This title of this email caught our eye – “privacy” – certainly an amusing way to introduce spam. Closer inspection revealed two interesting tricks, no doubt intended to fool content-based spam filters.
The first is the use of almost invisible, random text to break up words which might be detected by spam filters. As shown below the word “product” appears to have a space in the middle of the word (as do the words “extremely”, “congratulate”, “excellent” and “future”). The space is actually made up of 6 numbers and letters – all with a font size of 1 and colored white. We have enlarged the text and colored it red to make it visible.
The second trick used is the inclusion of links that appear to lead to a Google site. Here again these URLs will not trigger most spam filters that almost certainly whitelist the Google domain. Google’s cache stores snapshots of webpages allowing searchers to access content that may have changed since it was scanned by Google. In this example the link includes Google’s cache code: pzSrP–rcwJ. The inclusion of the text “:google.com” at the end of the link is purely “cosmetic” and does not affect the destination.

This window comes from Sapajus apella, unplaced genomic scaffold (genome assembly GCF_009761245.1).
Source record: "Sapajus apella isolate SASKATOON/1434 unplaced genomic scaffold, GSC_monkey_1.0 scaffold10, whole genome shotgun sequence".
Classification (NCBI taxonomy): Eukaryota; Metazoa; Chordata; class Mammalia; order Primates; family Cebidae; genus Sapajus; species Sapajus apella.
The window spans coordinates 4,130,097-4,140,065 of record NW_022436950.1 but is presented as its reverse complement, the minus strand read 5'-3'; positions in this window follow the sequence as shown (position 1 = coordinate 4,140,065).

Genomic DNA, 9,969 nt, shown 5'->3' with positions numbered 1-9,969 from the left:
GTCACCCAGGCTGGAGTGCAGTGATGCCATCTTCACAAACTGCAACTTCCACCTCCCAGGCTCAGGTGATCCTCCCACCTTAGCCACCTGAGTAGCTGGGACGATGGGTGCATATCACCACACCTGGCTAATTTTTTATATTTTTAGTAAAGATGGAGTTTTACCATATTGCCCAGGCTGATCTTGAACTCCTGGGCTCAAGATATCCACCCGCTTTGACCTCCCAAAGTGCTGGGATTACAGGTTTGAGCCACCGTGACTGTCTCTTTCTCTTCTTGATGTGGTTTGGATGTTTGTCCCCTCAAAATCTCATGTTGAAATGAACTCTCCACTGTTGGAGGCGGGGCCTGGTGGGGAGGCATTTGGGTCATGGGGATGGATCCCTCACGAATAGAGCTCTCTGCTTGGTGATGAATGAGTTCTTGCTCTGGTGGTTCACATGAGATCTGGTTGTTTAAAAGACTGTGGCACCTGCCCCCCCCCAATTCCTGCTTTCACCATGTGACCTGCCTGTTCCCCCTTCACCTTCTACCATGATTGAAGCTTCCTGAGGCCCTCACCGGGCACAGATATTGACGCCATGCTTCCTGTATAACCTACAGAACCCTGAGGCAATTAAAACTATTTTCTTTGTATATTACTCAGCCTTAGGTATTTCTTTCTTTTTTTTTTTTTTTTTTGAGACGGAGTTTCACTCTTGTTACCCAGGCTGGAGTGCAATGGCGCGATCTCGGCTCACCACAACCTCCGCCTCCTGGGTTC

The links lead to the cached version of a seemingly blank page from a site called “giacomo–.chez.com”.
This cached site includes an embedded script that redirects visitors to their final destination – the Ultimate Replica site. Note the Christmas decorations…